"...The traditional owners of the Murray Mouth are Aboriginal Australians - the Ngarrindjeri people. When writing of their land affiliation, Diane Bell says All the evidence points to the Murray mouth region as a shifting complex of clans, sites, resources and stories. This is where the river, their lifeblood, enters the sea; where ngatji [totems] proliferate;... (Bell, 1998). The Murray mouth area, the place where the mixing of the waters occurs, is culturally and spiritually very important to the Ngarrindjeri, and fundamental to their health (Hemming, 2002).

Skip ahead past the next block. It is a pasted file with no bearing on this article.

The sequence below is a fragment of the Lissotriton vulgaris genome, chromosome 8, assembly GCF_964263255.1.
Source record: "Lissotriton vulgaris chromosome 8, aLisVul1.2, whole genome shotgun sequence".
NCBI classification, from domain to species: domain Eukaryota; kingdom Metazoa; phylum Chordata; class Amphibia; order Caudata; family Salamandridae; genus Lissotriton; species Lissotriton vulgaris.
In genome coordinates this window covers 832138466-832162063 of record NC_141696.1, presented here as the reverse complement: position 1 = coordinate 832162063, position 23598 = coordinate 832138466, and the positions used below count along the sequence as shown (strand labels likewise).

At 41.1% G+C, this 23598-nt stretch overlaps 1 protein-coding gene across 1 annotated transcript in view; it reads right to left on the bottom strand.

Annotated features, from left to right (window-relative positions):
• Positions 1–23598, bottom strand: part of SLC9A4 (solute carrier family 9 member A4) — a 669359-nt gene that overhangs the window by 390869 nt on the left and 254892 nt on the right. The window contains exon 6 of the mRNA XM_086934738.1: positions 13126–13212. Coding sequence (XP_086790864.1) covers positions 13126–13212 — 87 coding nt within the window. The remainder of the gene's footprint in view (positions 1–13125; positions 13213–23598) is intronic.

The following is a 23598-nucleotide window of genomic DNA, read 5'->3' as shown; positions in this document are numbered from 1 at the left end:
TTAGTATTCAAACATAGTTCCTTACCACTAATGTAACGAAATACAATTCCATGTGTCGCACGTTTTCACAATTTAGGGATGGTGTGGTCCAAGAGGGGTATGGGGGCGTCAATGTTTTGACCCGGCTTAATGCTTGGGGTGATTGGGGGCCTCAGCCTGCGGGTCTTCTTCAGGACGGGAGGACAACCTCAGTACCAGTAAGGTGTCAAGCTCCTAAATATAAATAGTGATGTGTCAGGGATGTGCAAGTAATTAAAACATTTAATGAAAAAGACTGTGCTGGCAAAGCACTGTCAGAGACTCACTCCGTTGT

The first recorded European sighting of the Murray mouth was by Charles Sturt on 9 February 1830. Sturt was disappointed that the mouth did not appear to be readily navigable, writing our fears of the impracticability and inutility of the channel of communication between the lake and the ocean are confirmed (Sturt, 1833: v.II, ch.VI). Sturt's fears were to be echoed by the colonists that followed. In 1876, William Harcus wrote, The one drawback to this noble stream is the difficulty and danger of exit and entrance through its mouth. The Murray mouth has been a standing difficulty and disappointment to the Colony. It is continually shifting, silting up in one channel and opening out another. It is exposed to the full sweep of the gigantic waves of the Southern Ocean (Harcus, 1876)."